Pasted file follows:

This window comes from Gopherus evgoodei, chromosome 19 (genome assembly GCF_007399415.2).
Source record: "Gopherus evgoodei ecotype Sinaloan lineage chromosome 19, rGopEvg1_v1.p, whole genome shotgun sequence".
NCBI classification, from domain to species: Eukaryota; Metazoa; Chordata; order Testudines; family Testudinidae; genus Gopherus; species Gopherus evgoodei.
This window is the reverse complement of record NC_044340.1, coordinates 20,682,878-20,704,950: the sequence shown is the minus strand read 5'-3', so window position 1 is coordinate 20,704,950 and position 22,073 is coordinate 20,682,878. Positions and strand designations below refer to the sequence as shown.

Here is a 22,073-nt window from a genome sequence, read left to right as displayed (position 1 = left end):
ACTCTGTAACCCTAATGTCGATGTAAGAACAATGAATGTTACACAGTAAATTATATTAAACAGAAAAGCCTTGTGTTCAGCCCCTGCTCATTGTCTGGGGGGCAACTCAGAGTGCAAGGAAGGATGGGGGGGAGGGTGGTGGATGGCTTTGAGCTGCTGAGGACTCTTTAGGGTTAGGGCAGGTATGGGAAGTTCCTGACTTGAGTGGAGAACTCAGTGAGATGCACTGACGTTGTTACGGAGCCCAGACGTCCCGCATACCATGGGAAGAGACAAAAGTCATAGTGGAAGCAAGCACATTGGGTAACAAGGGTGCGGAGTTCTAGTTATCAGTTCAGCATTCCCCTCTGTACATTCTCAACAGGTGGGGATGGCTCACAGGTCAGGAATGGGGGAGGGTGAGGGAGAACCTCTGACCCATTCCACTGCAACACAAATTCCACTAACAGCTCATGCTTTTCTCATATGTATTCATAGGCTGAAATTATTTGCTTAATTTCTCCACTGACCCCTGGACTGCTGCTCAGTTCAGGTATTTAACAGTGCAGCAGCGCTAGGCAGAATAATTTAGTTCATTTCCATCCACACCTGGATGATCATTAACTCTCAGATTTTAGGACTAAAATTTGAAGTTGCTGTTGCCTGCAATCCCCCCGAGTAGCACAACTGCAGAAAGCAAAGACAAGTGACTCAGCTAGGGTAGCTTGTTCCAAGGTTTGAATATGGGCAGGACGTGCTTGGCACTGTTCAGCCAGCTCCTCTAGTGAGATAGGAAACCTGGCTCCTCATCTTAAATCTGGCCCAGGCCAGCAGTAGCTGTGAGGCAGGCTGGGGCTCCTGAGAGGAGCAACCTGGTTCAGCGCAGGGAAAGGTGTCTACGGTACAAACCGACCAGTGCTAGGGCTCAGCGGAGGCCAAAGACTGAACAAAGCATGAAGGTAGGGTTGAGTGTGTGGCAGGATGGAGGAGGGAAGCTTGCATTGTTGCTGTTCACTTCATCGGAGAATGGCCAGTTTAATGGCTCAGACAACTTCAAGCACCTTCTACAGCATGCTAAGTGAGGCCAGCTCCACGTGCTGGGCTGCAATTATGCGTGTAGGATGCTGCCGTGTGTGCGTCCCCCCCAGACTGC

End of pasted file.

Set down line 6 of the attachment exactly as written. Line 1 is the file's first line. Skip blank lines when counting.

ACTCTGTAACCCTAATGTCGATGTAAGAACAATGAATGTTACACAGTAAATTATATTAAACAGAAAAGCCTTGTGTTCAGCCCCTGCTCATTGTCTGGGGGGCAACTCAGAGTGCAAGGAAGGATGGGGGGGAGGGTGGTGGATGGCTTTGAGCTGCTGAGGACTCTTTAGGGTTAGGGCAGGTATGGGAAGTTCCTGACTTGAGTGGAGAACTCAGTGAGATGCACTGACGTTGTTACGGAGCCCAGACGTCCCGCATACCATGGGAAGAGACAAAAGTCATAGTGGAAGCAAGCACATTGGGTAACAAGGGTGCGGAGTTCTAGTTATCAGTTCAGCATTCCCCTCTGTACATTCTCAACAGGTGGGGATGGCTCACAGGTCAGGAATGGGGGAGGGTGAGGGAGAACCTCTGACCCATTCCACTGCAACACAAATTCCACTAACAGCTCATGCTTTTCTCATATGTATTCATAGGCTGAAATTATTTGCTTAATTTCTCCACTGACCCCTGGACTGCTGCTCAGTTCAGGTATTTAACAGTGCAGCAGCGCTAGGCAGAATAATTTAGTTCATTTCCATCCACACCTGGATGATCATTAACTCTCAGATTTTAGGACTAAAATTTGAAGTTGCTGTTGCCTGCAATCCCCCCGAGTAGCACAACTGCAGAAAGCAAAGACAAGTGACTCAGCTAGGGTAGCTTGTTCCAAGGTTTGAATATGGGCAGGACGTGCTTGGCACTGTTCAGCCAGCTCCTCTAGTGAGATAGGAAACCTGGCTCCTCATCTTAAATCTGGCCCAGGCCAGCAGTAGCTGTGAGGCAGGCTGGGGCTCCTGAGAGGAGCAACCTGGTTCAGCGCAGGGAAAGGTGTCTACGGTACAAACCGACCAGTGCTAGGGCTCAGCGGAGGCCAAAGACTGAACAAAGCATGAAGGTAGGGTTGAGTGTGTGGCAGGATGGAGGAGGGAAGCTTGCATTGTTGCTGTTCACTTCATCGGAGAATGGCCAGTTTAATGGCTCAGACAACTTCAAGCACCTTCTACAGCATGCTAAGTGAGGCCAGCTCCACGTGCTGGGCTGCAATTATGCGTGTAGGATGCTGCCGTGTGTGCGTCCCCCCCAGACTGC